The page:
Twin leach pit toilet system: We are all very well aware of Indian Governments mission of Open defecation free (ODF) India. Actually, special consideration by central govt. and Prime Minister Narendra Modi has set October 2, 2019, as the target date for rural India to be Open Defecation Free (ODF). The solution widely favored by rural people is to construct a septic tank, a large, sealed underground chamber. The idea of a septic tank is too expensive for the rural poor population which further has to invest in getting empty periodically. The more sustainable, cheaper solution to this can be the Twin leach pit toilet system.
Twin leach pit toilet meaning
A sanitation technology consisting of two alternating pits connected to a pour flush toilet. The blackwater (and in some cases greywater) is collected in the pits and allowed to slowly infiltrate into the surrounding soil. Over time, the solids are sufficiently dewatered and can be manually removed with a shovel.
India has a severe sanitation problem with the number of households without access to a toilet and defecating in the open is nearly a staggering 50 per-cent. Even when there is a toilet many merely discharge it into open drains and do not ensure safe disposal. The issue of improper sewage disposal is common in urban landscapes where so-called gated communities dispose their waste into low lying areas or storm drains. At this point, twin leach pit toilet system is very helpful for the villagers and economically backward class people to create hygienic toilet for their house use.
Leach pit technology:
The most appropriate technology is that which provides the most socially and environmentally acceptable level of service at the least economic cost. It is therefore essential to revisit such a technology which spread in India decades ago and which is still extremely relevant. This is the twin pit pour flush toilet or TPPF.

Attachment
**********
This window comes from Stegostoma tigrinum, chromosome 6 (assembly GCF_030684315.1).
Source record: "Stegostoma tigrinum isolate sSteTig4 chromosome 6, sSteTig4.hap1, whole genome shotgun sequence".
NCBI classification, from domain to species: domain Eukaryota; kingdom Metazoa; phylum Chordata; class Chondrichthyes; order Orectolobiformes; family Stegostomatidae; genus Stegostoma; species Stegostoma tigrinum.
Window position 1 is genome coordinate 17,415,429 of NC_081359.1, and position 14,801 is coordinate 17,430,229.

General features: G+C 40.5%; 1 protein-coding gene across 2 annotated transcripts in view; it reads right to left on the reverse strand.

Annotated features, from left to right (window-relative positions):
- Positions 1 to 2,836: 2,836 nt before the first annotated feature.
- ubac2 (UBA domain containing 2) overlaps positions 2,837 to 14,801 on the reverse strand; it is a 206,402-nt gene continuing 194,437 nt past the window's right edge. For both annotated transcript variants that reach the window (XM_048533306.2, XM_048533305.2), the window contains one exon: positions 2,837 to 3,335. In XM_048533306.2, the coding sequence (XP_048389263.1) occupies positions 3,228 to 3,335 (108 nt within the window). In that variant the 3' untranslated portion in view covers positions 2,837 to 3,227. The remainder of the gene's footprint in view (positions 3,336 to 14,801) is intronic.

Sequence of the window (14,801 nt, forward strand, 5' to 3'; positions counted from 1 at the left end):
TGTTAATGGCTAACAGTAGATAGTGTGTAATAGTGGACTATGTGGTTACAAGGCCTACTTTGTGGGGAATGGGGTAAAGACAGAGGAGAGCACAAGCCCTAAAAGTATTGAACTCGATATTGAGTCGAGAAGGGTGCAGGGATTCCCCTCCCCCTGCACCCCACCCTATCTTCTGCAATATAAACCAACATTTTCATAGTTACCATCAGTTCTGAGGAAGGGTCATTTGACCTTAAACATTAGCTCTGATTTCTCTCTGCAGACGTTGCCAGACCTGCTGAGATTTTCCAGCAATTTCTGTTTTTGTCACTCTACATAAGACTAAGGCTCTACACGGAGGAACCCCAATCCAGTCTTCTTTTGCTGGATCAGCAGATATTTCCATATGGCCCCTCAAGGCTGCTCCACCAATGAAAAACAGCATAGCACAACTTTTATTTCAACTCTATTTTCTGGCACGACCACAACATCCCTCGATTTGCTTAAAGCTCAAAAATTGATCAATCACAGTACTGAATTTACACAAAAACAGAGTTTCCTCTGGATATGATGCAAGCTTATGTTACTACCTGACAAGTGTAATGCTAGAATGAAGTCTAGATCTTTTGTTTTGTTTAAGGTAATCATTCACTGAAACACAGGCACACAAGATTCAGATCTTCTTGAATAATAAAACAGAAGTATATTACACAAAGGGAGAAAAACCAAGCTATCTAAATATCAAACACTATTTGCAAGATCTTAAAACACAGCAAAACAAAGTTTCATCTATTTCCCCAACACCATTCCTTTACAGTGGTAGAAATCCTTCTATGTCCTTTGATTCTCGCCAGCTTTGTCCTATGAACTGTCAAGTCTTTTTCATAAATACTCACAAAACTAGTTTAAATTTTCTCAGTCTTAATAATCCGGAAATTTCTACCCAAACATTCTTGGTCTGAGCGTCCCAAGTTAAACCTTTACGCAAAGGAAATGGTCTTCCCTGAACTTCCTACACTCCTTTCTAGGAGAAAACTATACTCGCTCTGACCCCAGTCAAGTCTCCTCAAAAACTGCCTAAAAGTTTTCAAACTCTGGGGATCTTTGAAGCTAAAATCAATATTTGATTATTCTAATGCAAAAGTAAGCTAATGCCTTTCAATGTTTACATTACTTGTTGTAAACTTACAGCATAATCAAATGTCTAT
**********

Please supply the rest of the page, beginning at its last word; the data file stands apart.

What is twin pit toilet system technology in India?
Twin leach pit toilets are eco-friendly, low cost sustainable sanitation technology which can easily be constructed by using local labors and materials like bricks, rough stones, cement, and concrete rings with holes around it.
It consists of an Indian squatting pan with a steep slope of 25°-28° and a uniquely designed trap with 20 mm water-seal requiring only. This water seal ensures that there is no foul smell that comes back into the toilet. The pan connected to a pipe which takes all the faces to an inspection chamber. From the camber a ‘Y’ junction is created, so that one pit can be filled at a time. Diversion pipes lead to twin pits which are generally honeycombed.
The practice is to fill one pit, which may take an average family from five to eight years, cover it over when nearly full, and leave it to stand while the second pit is used. The pits are generally 1 meter in diameter and about 1.5 meters in depth. The distance between the pits is usually at least a minimum of the depth of one pit i.e. about 1.5 m. It takes a year for the first pit to tune into harmless and valuable fertilizers. Each visit to the loo becomes an investment; the more it is used, the quicker will be the return. Thus we turn a family’s waste from being a liability in a septic tank to an asset.
However, the pits should not be near drainage lines, or stormwater drains. So that water entering the pit which can cause groundwater pollution or destabilize the construction can be prevented. The pits should build at a minimum of 10 meters away from any existing bore well or well.
The pits should be either constructed with porous material like open-joint brick lines. (Like a honeycomb, to facilitate the liquid to flow out) or with perforated concrete tubes. The bottom of the pit is not plastered and is earthen.
Benefits of two pit toilet system:
The twin pit system provides a long-term solution which can be beneficial for agriculture and horticulture purposes. It is the right time we become aware of such technologies and use it for our betterment. The goal of Open Defecation Free (ODF) India is achievable, and we together can make smart decisions for a better future.
- The surface soil should not be contaminate.
- There should be no contamination of groundwater that may enter springs or wells.
- There should be no contamination of surface water.
- Excreta should not be accessible to flies or animals.
- There should be no handling of fresh excreta; or when this is indispensable, it should be keep to a strict minimum.
- There should be free from odors or unsightly conditions.
It is time we revisit this sanitation technology seriously and managed it in a safe manner. So that all of India becomes open-defecation free, safe sanitation is practice and the health benefits accrue to all. Especially the young generation.